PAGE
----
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IMF Sailor saves choking teammate 

By Max Maxfield, IMF Command Information Officer

Imagine sitting at your desk when you hear a co-worker in distress. You realize the person is choking. What do you do?

You’re probably thinking you’d perform the Heimlich maneuver to save the person. What if you were recovering from spinal fusion surgery and suffered so much pain that you were forced to walk with a cane for many days?

Lt. Adam Tokarski, who is assigned to IMF on limited duty orders to recover from back surgery, opted to ignore the potential pain and suffering picking up a person would likely cause, and performed the Heimlich maneuver on Lt. Bradley Rempfer.

“On the day of the incident, I had already finished my lunch, and my back was to Lt. Rempfer, who was still eating,” recalled Tokarski. “At first, it sounded like he was vomiting; I was going to wait until he was finished to see if he was OK or needed anything. After a few seconds, the sound changed from vomiting to a desperate gasping. I turned around, and he was already looking at me. His hand was on his throat, and he let out an almost silent ‘I’m choking.’”

“I swallowed some food down the wrong tube,” explained Rempfer, a quality assurance officer with Code 861. “I tried to say ‘help’ verbally, and then I swatted at him with my arm. I thought about what I’d do if he couldn’t or didn’t get to me. I was going to fall on the chair to try and dislodge it.”

The choking sounds and look of distress on Rempfer’s face triggered Tokarski into action.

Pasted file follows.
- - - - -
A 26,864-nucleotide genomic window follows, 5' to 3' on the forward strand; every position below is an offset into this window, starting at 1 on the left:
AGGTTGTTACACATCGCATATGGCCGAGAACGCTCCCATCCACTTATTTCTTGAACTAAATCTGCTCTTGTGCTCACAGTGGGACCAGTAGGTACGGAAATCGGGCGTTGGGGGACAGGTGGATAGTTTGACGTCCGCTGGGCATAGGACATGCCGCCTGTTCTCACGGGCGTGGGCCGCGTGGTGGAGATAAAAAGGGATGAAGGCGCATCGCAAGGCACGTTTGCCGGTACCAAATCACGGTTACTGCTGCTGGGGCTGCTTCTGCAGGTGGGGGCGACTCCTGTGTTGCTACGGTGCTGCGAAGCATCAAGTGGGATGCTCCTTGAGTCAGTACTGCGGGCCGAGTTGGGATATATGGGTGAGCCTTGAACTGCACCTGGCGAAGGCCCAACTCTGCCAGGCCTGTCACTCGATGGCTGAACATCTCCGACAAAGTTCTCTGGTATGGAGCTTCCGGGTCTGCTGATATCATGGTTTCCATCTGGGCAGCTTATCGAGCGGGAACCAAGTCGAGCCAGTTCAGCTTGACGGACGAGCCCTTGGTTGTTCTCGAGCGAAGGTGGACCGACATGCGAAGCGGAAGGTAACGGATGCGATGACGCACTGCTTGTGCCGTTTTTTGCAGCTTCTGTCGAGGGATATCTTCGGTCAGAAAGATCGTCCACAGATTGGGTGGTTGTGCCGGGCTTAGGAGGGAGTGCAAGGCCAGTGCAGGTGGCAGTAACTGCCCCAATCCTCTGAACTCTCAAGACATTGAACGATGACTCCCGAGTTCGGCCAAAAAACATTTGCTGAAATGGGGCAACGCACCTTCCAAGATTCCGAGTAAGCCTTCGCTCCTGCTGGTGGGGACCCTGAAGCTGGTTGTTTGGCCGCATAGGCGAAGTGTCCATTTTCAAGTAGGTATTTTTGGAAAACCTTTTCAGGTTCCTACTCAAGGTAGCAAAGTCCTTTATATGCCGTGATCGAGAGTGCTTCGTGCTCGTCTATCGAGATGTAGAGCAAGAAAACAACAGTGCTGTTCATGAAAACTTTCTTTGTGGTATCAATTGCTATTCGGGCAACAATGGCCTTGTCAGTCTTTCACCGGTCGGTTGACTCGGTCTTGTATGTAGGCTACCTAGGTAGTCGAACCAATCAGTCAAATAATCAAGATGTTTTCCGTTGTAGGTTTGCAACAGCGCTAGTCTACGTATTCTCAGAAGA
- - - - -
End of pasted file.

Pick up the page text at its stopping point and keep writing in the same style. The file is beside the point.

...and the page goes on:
“I was already out of my chair and positioning him for abdominal thrusts,” Tokarski said. “I delivered three or four thrusts, and the food was still lodged. At this point, it occurred to me that I might not have enough strength to dislodge the food. Without stopping the thrusts I called out for help. Thankfully, one or two more thrusts later, the food dislodged.”

Rempfer said the situation played out quickly and simply.

“He got to me and started to perform the Heimlich right away, and I could feel the food coming up each attempt he made,” he recalled. “Once the food was dislodged, I first told him the food was out so he could stop performing the Heimlich on me. Then I told him, ‘Thank you.’”

Once the danger had passed, Tokarski had time to reflect on what had just happened.

“Lt. Rempfer let me know the food was out, and once I realized he was OK, my only thought, strangely enough, was ‘this is my first time doing this on a human,’ explained Tokarski. “I grew up with a mom who is a nurse and an uncle who is a veterinarian, so I’ve practiced first aid on people and animals as long as I can remember. I have actually given abdominal thrusts to three or four dogs prior to this, including my sister-in-law’s Boston terrier, on Nov. 25, 2015, when he choked on a cat toy.”

Tokarski said the danger to Rempfer, and his previous training and experience allowed him to simply react and take action.

“At the time, I did not think about the back injury or what may come of it,” said Tokarski. “I didn’t really think about anything other than, ‘that explains the change in the sound (vomiting to choking).’ I truly just reacted to the situation on learned instinct. The surge of adrenaline kept me from feeling, or at least noticing, any pain in my back. After the food came out and the adrenaline died down that’s when I realized I probably did more damage to my back. Although the incident has increased my pain level significantly, I would rather deal with the pain or even more surgeries; I don’t want to lose a friend.”


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